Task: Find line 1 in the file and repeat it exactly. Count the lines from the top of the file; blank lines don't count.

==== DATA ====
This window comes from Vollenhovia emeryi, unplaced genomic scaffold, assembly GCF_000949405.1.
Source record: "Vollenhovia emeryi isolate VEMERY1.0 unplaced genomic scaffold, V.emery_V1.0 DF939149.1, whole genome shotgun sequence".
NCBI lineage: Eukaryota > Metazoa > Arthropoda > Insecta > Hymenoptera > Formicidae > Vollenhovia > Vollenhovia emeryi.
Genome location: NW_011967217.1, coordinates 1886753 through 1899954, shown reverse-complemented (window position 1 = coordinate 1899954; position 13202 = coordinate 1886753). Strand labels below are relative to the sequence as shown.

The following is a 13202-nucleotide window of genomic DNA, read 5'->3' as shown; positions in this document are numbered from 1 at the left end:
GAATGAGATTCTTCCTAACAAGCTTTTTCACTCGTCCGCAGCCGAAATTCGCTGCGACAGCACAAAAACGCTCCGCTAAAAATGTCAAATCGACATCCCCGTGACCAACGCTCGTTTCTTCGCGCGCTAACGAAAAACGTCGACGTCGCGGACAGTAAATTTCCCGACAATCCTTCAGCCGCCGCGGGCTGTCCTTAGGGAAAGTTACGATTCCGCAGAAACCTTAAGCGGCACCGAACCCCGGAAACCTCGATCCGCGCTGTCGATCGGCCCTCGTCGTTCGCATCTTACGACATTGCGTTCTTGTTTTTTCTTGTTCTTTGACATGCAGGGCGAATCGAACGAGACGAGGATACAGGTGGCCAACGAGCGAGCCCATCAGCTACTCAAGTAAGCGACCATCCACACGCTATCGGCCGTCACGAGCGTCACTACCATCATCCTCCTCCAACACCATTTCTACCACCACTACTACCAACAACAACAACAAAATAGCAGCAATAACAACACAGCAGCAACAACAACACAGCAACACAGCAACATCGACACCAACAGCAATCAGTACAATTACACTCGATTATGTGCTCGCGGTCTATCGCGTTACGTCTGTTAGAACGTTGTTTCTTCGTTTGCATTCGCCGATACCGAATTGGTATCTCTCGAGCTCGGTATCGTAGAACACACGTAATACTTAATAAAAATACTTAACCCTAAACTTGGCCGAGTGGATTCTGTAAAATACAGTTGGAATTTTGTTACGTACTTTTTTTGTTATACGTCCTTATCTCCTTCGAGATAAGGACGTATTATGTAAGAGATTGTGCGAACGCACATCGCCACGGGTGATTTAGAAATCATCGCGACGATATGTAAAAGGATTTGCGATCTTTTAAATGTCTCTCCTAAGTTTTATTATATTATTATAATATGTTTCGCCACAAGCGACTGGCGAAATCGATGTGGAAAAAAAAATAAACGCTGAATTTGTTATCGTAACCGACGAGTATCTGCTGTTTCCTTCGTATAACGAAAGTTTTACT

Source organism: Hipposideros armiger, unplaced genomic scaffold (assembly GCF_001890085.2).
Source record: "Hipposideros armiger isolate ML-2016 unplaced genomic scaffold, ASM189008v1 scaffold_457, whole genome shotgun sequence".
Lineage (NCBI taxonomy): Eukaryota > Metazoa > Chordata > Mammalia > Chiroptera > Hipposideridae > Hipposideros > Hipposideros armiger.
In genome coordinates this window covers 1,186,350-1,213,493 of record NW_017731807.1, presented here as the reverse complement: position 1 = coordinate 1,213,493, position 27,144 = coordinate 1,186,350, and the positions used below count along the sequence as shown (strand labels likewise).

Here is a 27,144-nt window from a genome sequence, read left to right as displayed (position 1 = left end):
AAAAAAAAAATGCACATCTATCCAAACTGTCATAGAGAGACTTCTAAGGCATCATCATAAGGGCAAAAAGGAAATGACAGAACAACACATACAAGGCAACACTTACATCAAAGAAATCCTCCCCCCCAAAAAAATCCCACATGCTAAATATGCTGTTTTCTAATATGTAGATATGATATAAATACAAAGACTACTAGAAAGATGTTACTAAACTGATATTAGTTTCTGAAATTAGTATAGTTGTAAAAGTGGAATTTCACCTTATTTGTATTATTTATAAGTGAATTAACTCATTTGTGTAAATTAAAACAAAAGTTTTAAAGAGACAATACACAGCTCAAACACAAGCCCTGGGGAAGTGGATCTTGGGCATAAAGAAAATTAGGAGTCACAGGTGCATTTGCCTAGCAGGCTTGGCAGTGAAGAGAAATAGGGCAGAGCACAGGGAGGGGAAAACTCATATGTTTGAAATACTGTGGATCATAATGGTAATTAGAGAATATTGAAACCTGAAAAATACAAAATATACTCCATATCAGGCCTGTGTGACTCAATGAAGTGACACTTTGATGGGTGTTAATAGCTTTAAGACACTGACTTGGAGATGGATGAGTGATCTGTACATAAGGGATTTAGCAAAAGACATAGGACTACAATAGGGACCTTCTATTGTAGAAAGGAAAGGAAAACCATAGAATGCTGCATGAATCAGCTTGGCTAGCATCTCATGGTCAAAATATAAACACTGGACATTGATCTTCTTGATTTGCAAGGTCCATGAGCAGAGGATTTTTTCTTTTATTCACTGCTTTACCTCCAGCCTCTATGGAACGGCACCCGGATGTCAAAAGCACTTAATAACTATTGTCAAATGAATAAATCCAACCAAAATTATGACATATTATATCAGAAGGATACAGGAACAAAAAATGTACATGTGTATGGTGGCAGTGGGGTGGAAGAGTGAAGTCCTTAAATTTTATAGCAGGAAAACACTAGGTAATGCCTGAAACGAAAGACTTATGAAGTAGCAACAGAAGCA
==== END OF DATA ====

This window comes from Vollenhovia emeryi, unplaced genomic scaffold, assembly GCF_000949405.1.